Tuesday, January 20, 2015

It's a New Year, 2015 to Be Exact

2015 has arrived and as is usual for this time of year, I have a cob stuck in my butt because of something that was said to me.  Last year I wrote about the same kind of incident, and you can read about it here.  

Why this time of year?  Well, maybe it has to do with some unfathomable, unexplored, or undiscovered, physiological flaw in my genome. I was born on the fifth of January and it always seems, at least to me, I get overly sensitive each year around this time.  Perhaps I arrived in this world kicking and screaming to such a degree that I have to deal with the remnants, or fallout from the trauma on an annual cycle, like a form of annual déjà vu. (think Bill Murray in Ground Hog Day) But now it gets translated by my psyche into introspection, rather than physical discomfort.   Whatever the case may be for my rumination; my thoughts cogitate until I find a suitable release. Lucky for me I get to regurgitate my feelings by heaving up my thoughts in text, and you, unfortunate reader, must suffer through, or move on to the next blog.

So what has caused me to bury my conscious mind in thought?  It's not all that heavy; I was simply asked if I had made any "new year's resolutions".  I know right?  That should not translate into a stumbling block of sorts, and it wasn't at the time.  I answered the simple question with a straight forward response and said I was going to drink less, or eat less red meat, or give up some other pleasure that isn't good for me.  (When I told Janet Lee about this incident she called my resolutions dim-witted because: "A.) you can only give up pleasurable vices at Lent, and B.) you don't even follow iconic western religious doctrine because your not Catholic, Lutheran, Methodist, or evangelical".  (She has such a great way with words.)  That should have been the end of the whole shebang, but because it is still January, and not Easter, I am sitting at my desk trying to get my thoughts transcribed before I find myself perpetually stuck in the labyrinth. 

I am not a Buddhist but I find the Buddhist concept of viewing reality as it is, and not as it appears to be, very alluring.  In other words being truly present in life.   To do so one must give up all notions of the past and future.  The past is irrelevant, except as a source of experience, and the future has yet to unfold. Frankly it will never unfold because it is always yet to occur.  The future is for all practical purposes make believe, or as a friend of mine would argue, useful fiction.  The only usefulness of the future (and the past for that matter) comes when we start to measure time.   The very second future becomes reality; it no longer exists, because it can't exist in any other form (other than the future).  Preparation for the future by western standards however, is not necessarily a bad thing as long as one doesn't use the future to escape the present.  The goal is to stay focused on the present.  Here is an example.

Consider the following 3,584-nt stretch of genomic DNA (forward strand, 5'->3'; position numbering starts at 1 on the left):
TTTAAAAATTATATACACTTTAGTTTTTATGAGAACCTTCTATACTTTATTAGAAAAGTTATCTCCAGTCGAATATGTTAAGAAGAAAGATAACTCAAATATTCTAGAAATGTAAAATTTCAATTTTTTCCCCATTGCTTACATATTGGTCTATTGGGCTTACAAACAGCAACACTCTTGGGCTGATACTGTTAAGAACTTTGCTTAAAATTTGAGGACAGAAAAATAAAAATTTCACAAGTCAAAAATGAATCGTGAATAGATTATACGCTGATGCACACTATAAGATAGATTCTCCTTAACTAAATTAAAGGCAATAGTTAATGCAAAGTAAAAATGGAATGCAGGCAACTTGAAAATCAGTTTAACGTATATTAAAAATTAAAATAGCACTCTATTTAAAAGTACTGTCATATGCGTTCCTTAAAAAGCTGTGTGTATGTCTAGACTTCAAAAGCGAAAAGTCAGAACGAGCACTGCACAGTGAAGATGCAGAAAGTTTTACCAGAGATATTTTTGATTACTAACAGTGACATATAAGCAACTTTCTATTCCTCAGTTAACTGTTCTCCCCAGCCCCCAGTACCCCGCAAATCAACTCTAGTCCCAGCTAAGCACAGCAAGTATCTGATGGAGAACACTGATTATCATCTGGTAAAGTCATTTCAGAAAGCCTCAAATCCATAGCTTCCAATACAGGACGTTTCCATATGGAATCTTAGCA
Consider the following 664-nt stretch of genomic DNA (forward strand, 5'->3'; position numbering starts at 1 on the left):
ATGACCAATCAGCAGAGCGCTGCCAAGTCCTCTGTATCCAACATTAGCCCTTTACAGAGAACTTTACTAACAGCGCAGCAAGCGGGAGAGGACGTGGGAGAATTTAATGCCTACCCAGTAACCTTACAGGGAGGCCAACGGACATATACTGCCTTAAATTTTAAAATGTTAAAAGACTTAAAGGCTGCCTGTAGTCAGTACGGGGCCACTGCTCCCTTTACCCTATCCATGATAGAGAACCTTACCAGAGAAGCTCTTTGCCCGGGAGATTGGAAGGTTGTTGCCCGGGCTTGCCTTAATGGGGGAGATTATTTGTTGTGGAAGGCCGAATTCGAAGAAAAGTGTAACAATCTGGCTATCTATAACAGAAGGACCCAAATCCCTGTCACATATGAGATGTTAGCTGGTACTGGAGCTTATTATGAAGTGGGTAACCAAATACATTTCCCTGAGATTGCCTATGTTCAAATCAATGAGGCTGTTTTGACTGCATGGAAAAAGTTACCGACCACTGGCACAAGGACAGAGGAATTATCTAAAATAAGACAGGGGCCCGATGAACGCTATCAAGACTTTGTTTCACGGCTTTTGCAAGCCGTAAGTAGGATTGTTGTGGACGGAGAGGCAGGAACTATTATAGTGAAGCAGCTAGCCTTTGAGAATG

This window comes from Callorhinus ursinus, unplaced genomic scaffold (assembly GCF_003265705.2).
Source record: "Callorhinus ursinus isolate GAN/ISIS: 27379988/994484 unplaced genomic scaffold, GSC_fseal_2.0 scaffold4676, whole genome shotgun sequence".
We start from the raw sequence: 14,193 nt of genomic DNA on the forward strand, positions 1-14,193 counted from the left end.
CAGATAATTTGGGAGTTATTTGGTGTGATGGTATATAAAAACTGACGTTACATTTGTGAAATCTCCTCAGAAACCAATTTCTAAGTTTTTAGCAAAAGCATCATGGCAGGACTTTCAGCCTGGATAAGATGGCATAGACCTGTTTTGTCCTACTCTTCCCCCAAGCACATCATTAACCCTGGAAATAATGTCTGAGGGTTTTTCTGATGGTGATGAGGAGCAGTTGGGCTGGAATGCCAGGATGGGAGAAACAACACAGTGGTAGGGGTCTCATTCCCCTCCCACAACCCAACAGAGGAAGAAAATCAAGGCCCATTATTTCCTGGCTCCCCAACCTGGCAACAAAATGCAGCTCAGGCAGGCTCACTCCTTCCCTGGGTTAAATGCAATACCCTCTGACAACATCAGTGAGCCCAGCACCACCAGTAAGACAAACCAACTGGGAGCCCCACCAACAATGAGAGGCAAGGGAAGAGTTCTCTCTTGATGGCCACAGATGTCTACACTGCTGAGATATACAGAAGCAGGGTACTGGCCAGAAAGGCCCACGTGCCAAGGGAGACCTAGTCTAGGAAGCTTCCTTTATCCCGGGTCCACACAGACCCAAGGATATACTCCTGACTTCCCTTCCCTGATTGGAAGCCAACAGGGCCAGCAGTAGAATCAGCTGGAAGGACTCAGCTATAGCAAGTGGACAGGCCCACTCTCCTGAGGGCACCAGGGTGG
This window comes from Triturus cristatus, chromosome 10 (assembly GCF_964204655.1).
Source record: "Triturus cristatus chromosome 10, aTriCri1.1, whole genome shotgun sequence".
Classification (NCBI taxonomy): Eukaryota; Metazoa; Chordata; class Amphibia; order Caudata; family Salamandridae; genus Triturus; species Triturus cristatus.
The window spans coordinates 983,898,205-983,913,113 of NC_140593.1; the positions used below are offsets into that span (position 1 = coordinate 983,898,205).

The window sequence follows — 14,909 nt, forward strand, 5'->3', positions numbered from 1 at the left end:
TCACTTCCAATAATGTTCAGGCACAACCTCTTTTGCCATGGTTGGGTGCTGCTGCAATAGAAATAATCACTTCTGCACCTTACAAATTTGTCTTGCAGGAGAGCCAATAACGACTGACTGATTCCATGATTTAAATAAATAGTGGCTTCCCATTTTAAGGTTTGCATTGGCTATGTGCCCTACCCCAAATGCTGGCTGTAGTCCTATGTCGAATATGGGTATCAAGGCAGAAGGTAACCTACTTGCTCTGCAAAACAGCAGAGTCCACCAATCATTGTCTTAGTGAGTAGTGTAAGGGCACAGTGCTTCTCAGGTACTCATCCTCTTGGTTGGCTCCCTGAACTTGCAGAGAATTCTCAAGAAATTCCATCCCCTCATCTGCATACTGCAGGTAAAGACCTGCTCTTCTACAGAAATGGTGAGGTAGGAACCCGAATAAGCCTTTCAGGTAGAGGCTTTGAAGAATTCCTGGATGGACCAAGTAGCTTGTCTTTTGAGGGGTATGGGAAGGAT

It is winter in Texas.    Although not as cold as some parts of the country, winter still means colder temperatures.    Being focused on the present, in this case, means recognizing the environmental change and living with the change. Wearing clothes suitable for colder temperatures and not pretending we can still wear clothes we wore at other times of the year.  Focus on the present and understand what the present represents.

So what does this prologue have to do with New Years Resolutions?  Simply this: A resolution made at New Years, or for New Years, no longer exists.  It symbolizes an escape from the present because to change that which we wish to change requires future action, and that can't happen.   It's a prescription for disaster unless you do it now.  Right now, this very second now. Now, now, now.  You get the idea.  So dear reader, time to show up and be present, stay in the present, because that is all there is.

Thanks for listening.  Peace out.